We could potentially use the chromoly slug without
modification, but that would be a bit sloppy. Using a
tabletop grinder, we chamfered the top and bottom edges
a bit to ensure there wasn’t any imperfection to hang up
the slug on its speedy trip through the barrel of the
cannon. We also drilled a shallow hole into the top of the
slug and cut a few taps into it. We had a long rod of all-thread that we could use to screw into the slug in case it
ever became stuck in the barrel. With our slug prepped, we
were finally ready to start cooking with high pressure
nitrogen. We wheeled out the nitrogen canister to the
backyard and strapped it to a fencepost. We carefully
removed the cap that covered the canister valve, working
with the delicate care of a bomb diffuser. We attached our
regulator to the canister valve with similar care.
Instead of setting Protobot up on the even ground of
the backyard, we used a panel of particle board to
hopefully provide some levelness and stability. We hooked a
strap under the platform because we didn’t intend to let
Protobot free wheel about when it would be shooting a 10
lb slug at up to 3,000 psi. Cognizant of Newton’s Third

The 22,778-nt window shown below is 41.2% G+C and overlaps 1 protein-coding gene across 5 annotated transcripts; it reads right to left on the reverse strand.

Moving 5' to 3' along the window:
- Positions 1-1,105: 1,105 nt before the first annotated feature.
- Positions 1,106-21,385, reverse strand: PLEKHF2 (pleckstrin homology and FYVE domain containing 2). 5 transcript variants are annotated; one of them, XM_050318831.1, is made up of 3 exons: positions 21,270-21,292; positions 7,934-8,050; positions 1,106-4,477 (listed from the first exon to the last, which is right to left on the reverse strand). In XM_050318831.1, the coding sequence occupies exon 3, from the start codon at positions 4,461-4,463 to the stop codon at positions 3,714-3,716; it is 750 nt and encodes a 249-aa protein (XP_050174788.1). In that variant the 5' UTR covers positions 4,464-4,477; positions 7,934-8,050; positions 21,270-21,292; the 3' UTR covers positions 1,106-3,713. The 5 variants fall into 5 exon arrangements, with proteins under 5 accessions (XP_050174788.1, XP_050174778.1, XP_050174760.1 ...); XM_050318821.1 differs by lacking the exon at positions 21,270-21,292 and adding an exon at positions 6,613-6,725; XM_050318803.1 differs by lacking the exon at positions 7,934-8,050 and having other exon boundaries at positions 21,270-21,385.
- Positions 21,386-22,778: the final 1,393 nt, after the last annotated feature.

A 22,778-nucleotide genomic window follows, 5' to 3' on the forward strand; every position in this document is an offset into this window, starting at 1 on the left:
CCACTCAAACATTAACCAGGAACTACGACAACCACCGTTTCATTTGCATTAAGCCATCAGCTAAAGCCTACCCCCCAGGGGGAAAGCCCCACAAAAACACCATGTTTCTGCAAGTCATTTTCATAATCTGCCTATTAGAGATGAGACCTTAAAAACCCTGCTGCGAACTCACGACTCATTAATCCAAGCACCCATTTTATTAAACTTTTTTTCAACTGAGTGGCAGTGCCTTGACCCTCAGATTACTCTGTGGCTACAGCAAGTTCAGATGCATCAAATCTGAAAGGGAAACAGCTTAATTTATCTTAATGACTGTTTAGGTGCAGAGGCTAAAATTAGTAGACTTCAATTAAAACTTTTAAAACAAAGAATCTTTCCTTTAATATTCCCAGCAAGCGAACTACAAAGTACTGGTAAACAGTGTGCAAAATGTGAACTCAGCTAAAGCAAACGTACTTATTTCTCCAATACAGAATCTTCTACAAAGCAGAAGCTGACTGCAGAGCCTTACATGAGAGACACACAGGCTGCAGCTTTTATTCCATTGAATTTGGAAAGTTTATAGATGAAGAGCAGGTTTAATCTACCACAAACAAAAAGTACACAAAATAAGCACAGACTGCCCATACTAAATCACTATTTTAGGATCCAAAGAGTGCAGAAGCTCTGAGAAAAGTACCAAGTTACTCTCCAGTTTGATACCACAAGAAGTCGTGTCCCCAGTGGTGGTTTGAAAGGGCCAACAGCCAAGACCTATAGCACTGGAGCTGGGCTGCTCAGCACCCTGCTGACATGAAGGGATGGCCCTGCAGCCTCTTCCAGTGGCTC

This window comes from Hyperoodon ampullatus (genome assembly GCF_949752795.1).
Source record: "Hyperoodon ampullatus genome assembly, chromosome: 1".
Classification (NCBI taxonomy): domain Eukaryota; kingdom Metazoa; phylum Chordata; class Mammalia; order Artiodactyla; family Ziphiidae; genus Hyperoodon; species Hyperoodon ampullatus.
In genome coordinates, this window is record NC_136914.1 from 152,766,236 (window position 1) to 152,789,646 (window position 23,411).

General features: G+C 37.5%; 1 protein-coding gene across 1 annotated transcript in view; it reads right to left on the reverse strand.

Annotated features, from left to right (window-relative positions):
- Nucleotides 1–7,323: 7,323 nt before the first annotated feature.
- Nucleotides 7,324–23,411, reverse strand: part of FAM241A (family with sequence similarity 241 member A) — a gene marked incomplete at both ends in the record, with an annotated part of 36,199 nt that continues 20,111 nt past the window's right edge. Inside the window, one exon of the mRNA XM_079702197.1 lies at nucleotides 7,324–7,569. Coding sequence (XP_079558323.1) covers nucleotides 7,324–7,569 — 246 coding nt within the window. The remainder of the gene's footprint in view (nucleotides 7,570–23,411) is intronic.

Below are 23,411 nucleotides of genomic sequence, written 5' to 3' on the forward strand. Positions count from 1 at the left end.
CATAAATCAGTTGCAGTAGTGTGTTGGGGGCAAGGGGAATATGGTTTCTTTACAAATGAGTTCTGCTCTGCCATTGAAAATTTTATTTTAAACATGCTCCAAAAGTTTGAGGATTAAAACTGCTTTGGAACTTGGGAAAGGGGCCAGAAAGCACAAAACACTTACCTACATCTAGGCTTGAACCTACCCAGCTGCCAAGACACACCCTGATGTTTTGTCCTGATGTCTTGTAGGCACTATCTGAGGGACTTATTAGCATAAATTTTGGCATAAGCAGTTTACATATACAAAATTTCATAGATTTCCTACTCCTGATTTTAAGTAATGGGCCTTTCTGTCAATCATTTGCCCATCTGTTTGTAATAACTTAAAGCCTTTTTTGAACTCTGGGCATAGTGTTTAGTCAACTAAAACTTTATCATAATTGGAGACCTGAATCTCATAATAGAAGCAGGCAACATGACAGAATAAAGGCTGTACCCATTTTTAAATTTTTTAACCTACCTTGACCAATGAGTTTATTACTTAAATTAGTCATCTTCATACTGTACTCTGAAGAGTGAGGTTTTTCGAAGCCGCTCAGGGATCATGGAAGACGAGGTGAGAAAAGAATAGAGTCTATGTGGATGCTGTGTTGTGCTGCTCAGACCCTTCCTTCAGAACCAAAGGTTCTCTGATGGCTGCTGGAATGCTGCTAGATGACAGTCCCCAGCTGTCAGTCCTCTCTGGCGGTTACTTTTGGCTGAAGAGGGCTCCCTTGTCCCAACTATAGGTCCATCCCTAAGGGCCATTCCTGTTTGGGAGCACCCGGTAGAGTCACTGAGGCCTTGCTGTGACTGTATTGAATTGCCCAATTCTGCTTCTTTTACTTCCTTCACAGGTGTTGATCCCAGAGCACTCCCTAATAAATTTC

Law, we wanted to prepare for the equal and opposite
reaction by strapping Protobot down and weighing it down
for good measure. We wheeled Protobot onto the platform,
then carried out the 120 lb cannon and placed it on
Protobot’s uprights. We strapped the cannon down to
Protobot and the particle board, and used cinderblocks as
wheel stops behind each of the bot’s six wheels. As a final
touch, we weighed down the front of the robot with two
50 lb bags of gravel. Everything about this project really
We placed Protobot close enough to the nitrogen
canister so that we could fill the cannon while the canister
remained strapped to the fencepost like Hannibal Lecter.
We put our panel meter on a chair next to the bot so we
could keep an eye on the pressure. It was finally time to
Safety, of course, was a chief concern. We weren’t
entirely sure how our stack of straw bales would handle our
cannon’s fastball from hell, so we started with only a few
hundred psi and worked up from there.
Our process of pressurizing the cannon was detailed
and methodical, and we would call out each step as we
SERVO 04.2017 57
AND READY TO ROCK!
MEASURING ACTUATION TORQUE.
LETTING OUT A
MAKING HAY AT 1,000 PSI.
THAT’S 1,963 PSI!